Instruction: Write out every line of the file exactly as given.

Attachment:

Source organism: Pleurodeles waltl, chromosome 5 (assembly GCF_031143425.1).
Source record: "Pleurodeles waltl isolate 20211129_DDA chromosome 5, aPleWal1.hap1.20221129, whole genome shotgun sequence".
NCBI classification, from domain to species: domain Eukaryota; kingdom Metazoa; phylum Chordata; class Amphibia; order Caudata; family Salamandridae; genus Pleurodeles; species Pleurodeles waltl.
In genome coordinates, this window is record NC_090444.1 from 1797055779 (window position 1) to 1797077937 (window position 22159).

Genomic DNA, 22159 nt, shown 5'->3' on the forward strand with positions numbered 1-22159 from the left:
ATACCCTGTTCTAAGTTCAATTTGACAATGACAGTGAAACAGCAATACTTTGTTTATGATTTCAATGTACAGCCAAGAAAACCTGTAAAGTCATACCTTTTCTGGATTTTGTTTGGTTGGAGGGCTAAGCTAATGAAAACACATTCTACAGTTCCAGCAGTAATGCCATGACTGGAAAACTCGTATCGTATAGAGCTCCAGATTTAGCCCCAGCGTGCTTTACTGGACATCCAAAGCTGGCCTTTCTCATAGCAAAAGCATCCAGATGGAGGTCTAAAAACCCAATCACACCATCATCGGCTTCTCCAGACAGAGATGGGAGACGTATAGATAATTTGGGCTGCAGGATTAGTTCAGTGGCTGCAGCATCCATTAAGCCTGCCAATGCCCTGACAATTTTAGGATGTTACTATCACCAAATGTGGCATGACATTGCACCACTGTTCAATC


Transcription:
Source organism: Pleurodeles waltl, chromosome 5 (assembly GCF_031143425.1).
Source record: "Pleurodeles waltl isolate 20211129_DDA chromosome 5, aPleWal1.hap1.20221129, whole genome shotgun sequence".
NCBI classification, from domain to species: domain Eukaryota; kingdom Metazoa; phylum Chordata; class Amphibia; order Caudata; family Salamandridae; genus Pleurodeles; species Pleurodeles waltl.
In genome coordinates, this window is record NC_090444.1 from 1797055779 (window position 1) to 1797077937 (window position 22159).

Genomic DNA, 22159 nt, shown 5'->3' on the forward strand with positions numbered 1-22159 from the left:
ATACCCTGTTCTAAGTTCAATTTGACAATGACAGTGAAACAGCAATACTTTGTTTATGATTTCAATGTACAGCCAAGAAAACCTGTAAAGTCATACCTTTTCTGGATTTTGTTTGGTTGGAGGGCTAAGCTAATGAAAACACATTCTACAGTTCCAGCAGTAATGCCATGACTGGAAAACTCGTATCGTATAGAGCTCCAGATTTAGCCCCAGCGTGCTTTACTGGACATCCAAAGCTGGCCTTTCTCATAGCAAAAGCATCCAGATGGAGGTCTAAAAACCCAATCACACCATCATCGGCTTCTCCAGACAGAGATGGGAGACGTATAGATAATTTGGGCTGCAGGATTAGTTCAGTGGCTGCAGCATCCATTAAGCCTGCCAATGCCCTGACAATTTTAGGATGTTACTATCACCAAATGTGGCATGACATTGCACCACTGTTCAATC